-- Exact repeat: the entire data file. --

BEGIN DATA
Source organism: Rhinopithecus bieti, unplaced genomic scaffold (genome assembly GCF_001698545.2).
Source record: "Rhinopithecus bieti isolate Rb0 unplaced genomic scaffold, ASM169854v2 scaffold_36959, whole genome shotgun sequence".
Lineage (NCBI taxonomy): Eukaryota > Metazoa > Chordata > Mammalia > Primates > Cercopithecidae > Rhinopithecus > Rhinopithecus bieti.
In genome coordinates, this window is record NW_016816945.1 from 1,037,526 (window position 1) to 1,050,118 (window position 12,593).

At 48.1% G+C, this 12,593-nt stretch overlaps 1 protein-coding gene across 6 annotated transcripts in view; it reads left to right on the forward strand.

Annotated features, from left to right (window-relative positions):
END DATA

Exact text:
Source organism: Rhinopithecus bieti, unplaced genomic scaffold (genome assembly GCF_001698545.2).
Source record: "Rhinopithecus bieti isolate Rb0 unplaced genomic scaffold, ASM169854v2 scaffold_36959, whole genome shotgun sequence".
Lineage (NCBI taxonomy): Eukaryota > Metazoa > Chordata > Mammalia > Primates > Cercopithecidae > Rhinopithecus > Rhinopithecus bieti.
In genome coordinates, this window is record NW_016816945.1 from 1,037,526 (window position 1) to 1,050,118 (window position 12,593).

At 48.1% G+C, this 12,593-nt stretch overlaps 1 protein-coding gene across 6 annotated transcripts in view; it reads left to right on the forward strand.

Annotated features, from left to right (window-relative positions):